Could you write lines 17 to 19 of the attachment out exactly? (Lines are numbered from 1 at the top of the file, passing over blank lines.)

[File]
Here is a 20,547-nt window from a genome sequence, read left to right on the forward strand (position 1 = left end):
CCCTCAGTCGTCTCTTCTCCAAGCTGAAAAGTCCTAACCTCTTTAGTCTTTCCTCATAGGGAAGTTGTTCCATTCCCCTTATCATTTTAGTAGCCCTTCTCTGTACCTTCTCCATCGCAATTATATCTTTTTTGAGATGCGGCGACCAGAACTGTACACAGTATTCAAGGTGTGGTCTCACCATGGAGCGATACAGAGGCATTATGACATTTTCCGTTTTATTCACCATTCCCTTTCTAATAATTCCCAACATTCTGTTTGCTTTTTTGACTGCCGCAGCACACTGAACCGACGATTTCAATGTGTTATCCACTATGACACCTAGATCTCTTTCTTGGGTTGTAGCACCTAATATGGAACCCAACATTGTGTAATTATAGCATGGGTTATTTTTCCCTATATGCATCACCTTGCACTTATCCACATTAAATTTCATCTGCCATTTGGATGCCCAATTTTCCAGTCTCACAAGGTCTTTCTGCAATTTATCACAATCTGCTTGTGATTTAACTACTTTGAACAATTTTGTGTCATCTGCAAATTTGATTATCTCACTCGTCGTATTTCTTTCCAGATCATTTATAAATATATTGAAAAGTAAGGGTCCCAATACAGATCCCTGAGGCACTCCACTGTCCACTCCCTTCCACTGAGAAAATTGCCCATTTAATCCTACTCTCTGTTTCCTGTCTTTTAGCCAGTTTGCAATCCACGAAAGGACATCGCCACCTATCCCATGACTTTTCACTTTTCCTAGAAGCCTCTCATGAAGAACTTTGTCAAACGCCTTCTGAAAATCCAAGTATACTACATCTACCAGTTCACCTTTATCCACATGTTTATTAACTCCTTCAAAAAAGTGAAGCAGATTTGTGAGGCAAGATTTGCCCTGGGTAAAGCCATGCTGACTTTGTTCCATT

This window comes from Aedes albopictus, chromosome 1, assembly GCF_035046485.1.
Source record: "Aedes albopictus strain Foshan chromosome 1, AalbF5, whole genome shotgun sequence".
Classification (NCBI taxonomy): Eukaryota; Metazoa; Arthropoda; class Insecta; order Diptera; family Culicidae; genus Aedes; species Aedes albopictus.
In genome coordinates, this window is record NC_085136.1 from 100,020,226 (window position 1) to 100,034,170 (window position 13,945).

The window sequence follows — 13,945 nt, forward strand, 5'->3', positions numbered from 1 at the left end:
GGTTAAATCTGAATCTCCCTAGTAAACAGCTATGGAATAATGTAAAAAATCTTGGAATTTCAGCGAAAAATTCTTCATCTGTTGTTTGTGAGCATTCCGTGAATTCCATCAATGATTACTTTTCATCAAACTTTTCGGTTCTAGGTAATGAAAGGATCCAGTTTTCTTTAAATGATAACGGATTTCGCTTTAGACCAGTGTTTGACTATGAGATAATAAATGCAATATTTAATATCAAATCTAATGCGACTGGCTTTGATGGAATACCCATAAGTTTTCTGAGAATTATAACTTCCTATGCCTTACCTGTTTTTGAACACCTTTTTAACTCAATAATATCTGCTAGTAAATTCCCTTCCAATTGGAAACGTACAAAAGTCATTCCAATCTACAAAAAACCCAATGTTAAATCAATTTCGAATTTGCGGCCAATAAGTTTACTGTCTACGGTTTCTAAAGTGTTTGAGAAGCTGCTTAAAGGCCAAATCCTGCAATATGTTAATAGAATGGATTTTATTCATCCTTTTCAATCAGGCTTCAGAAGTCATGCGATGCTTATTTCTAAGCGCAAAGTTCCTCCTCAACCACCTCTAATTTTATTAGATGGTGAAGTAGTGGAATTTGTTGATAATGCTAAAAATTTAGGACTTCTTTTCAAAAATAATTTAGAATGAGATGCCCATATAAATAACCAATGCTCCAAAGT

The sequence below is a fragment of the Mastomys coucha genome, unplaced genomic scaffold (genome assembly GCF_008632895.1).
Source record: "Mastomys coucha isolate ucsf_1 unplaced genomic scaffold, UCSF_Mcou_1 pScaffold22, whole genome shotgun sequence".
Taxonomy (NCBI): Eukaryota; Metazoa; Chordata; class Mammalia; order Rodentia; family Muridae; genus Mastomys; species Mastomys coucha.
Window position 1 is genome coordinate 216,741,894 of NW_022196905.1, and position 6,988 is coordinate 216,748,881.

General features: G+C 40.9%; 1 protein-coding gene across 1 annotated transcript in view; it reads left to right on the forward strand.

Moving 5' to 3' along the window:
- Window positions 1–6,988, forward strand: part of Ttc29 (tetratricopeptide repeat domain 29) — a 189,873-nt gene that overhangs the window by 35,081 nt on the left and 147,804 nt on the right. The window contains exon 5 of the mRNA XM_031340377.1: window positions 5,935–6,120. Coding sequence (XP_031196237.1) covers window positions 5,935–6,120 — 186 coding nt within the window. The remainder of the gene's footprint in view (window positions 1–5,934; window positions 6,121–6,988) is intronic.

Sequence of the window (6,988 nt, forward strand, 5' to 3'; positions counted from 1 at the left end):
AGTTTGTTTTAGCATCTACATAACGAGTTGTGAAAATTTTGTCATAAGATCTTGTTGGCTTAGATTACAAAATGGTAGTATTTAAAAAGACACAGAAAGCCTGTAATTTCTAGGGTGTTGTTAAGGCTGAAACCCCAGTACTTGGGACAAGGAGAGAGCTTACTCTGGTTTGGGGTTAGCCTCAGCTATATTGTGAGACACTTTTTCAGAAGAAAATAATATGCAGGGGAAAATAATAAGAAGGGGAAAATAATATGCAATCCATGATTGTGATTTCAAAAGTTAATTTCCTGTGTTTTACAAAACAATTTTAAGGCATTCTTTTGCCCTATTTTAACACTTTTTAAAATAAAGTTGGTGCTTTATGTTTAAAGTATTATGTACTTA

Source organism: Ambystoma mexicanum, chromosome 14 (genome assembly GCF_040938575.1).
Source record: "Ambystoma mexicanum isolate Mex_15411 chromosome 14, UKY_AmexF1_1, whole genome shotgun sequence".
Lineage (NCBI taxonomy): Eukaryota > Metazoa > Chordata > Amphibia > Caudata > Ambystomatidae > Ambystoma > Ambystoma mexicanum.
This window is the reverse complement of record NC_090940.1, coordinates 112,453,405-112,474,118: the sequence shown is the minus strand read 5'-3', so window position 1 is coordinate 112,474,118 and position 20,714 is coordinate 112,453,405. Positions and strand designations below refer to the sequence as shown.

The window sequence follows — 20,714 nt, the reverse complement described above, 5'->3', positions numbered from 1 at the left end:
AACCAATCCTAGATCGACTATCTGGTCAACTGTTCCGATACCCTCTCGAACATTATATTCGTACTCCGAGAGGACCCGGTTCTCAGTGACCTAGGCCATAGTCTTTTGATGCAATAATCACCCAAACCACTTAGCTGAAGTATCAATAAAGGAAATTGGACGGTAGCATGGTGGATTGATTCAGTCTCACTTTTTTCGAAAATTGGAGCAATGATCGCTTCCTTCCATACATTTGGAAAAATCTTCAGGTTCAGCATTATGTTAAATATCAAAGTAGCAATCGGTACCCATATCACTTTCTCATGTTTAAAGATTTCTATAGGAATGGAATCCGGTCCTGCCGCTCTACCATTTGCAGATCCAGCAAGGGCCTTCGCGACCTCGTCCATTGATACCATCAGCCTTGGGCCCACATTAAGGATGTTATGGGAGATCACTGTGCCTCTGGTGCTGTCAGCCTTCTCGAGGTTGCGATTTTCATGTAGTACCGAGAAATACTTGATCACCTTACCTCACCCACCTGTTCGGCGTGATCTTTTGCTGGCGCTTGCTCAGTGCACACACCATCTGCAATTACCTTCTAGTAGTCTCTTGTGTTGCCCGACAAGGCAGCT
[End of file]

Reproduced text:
AGTTTGTTTTAGCATCTACATAACGAGTTGTGAAAATTTTGTCATAAGATCTTGTTGGCTTAGATTACAAAATGGTAGTATTTAAAAAGACACAGAAAGCCTGTAATTTCTAGGGTGTTGTTAAGGCTGAAACCCCAGTACTTGGGACAAGGAGAGAGCTTACTCTGGTTTGGGGTTAGCCTCAGCTATATTGTGAGACACTTTTTCAGAAGAAAATAATATGCAGGGGAAAATAATAAGAAGGGGAAAATAATATGCAATCCATGATTGTGATTTCAAAAGTTAATTTCCTGTGTTTTACAAAACAATTTTAAGGCATTCTTTTGCCCTATTTTAACACTTTTTAAAATAAAGTTGGTGCTTTATGTTTAAAGTATTATGTACTTA

Source organism: Ambystoma mexicanum, chromosome 14 (genome assembly GCF_040938575.1).
Source record: "Ambystoma mexicanum isolate Mex_15411 chromosome 14, UKY_AmexF1_1, whole genome shotgun sequence".